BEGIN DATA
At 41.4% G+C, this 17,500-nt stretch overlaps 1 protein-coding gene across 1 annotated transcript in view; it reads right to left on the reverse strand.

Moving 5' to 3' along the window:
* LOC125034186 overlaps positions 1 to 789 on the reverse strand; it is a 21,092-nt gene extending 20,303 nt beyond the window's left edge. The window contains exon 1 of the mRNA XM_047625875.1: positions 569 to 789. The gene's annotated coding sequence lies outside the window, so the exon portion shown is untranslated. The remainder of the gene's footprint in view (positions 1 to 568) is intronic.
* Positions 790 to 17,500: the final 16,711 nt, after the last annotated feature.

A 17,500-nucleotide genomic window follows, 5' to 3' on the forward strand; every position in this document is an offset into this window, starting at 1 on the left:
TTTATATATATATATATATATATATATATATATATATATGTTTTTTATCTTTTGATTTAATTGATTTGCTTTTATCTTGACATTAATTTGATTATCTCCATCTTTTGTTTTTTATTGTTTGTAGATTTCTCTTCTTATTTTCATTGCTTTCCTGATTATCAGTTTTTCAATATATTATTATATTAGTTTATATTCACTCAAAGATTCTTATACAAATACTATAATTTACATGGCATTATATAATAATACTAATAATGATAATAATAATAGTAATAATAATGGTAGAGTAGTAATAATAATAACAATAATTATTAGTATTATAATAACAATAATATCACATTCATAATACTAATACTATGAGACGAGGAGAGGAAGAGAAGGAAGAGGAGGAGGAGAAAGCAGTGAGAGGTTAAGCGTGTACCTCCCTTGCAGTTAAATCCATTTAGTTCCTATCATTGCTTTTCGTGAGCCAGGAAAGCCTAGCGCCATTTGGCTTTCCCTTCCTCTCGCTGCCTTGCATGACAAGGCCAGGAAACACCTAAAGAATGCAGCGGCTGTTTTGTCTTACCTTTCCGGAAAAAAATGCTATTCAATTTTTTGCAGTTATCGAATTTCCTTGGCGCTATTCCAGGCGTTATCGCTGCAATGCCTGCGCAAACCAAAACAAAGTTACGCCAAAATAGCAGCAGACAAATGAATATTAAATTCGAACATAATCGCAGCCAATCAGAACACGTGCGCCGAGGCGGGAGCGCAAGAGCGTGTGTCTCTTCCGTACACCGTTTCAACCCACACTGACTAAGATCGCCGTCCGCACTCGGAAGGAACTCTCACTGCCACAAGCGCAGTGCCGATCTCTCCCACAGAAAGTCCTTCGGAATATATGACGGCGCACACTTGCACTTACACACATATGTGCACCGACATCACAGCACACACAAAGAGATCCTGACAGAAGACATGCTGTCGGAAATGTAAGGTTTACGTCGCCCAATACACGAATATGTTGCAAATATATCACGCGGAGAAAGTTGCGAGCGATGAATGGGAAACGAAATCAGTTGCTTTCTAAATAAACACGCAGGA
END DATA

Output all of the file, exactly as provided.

At 41.4% G+C, this 17,500-nt stretch overlaps 1 protein-coding gene across 1 annotated transcript in view; it reads right to left on the reverse strand.

Moving 5' to 3' along the window:
* LOC125034186 overlaps positions 1 to 789 on the reverse strand; it is a 21,092-nt gene extending 20,303 nt beyond the window's left edge. The window contains exon 1 of the mRNA XM_047625875.1: positions 569 to 789. The gene's annotated coding sequence lies outside the window, so the exon portion shown is untranslated. The remainder of the gene's footprint in view (positions 1 to 568) is intronic.
* Positions 790 to 17,500: the final 16,711 nt, after the last annotated feature.

A 17,500-nucleotide genomic window follows, 5' to 3' on the forward strand; every position in this document is an offset into this window, starting at 1 on the left:
TTTATATATATATATATATATATATATATATATATATATGTTTTTTATCTTTTGATTTAATTGATTTGCTTTTATCTTGACATTAATTTGATTATCTCCATCTTTTGTTTTTTATTGTTTGTAGATTTCTCTTCTTATTTTCATTGCTTTCCTGATTATCAGTTTTTCAATATATTATTATATTAGTTTATATTCACTCAAAGATTCTTATACAAATACTATAATTTACATGGCATTATATAATAATACTAATAATGATAATAATAATAGTAATAATAATGGTAGAGTAGTAATAATAATAACAATAATTATTAGTATTATAATAACAATAATATCACATTCATAATACTAATACTATGAGACGAGGAGAGGAAGAGAAGGAAGAGGAGGAGGAGAAAGCAGTGAGAGGTTAAGCGTGTACCTCCCTTGCAGTTAAATCCATTTAGTTCCTATCATTGCTTTTCGTGAGCCAGGAAAGCCTAGCGCCATTTGGCTTTCCCTTCCTCTCGCTGCCTTGCATGACAAGGCCAGGAAACACCTAAAGAATGCAGCGGCTGTTTTGTCTTACCTTTCCGGAAAAAAATGCTATTCAATTTTTTGCAGTTATCGAATTTCCTTGGCGCTATTCCAGGCGTTATCGCTGCAATGCCTGCGCAAACCAAAACAAAGTTACGCCAAAATAGCAGCAGACAAATGAATATTAAATTCGAACATAATCGCAGCCAATCAGAACACGTGCGCCGAGGCGGGAGCGCAAGAGCGTGTGTCTCTTCCGTACACCGTTTCAACCCACACTGACTAAGATCGCCGTCCGCACTCGGAAGGAACTCTCACTGCCACAAGCGCAGTGCCGATCTCTCCCACAGAAAGTCCTTCGGAATATATGACGGCGCACACTTGCACTTACACACATATGTGCACCGACATCACAGCACACACAAAGAGATCCTGACAGAAGACATGCTGTCGGAAATGTAAGGTTTACGTCGCCCAATACACGAATATGTTGCAAATATATCACGCGGAGAAAGTTGCGAGCGATGAATGGGAAACGAAATCAGTTGCTTTCTAAATAAACACGCAGGA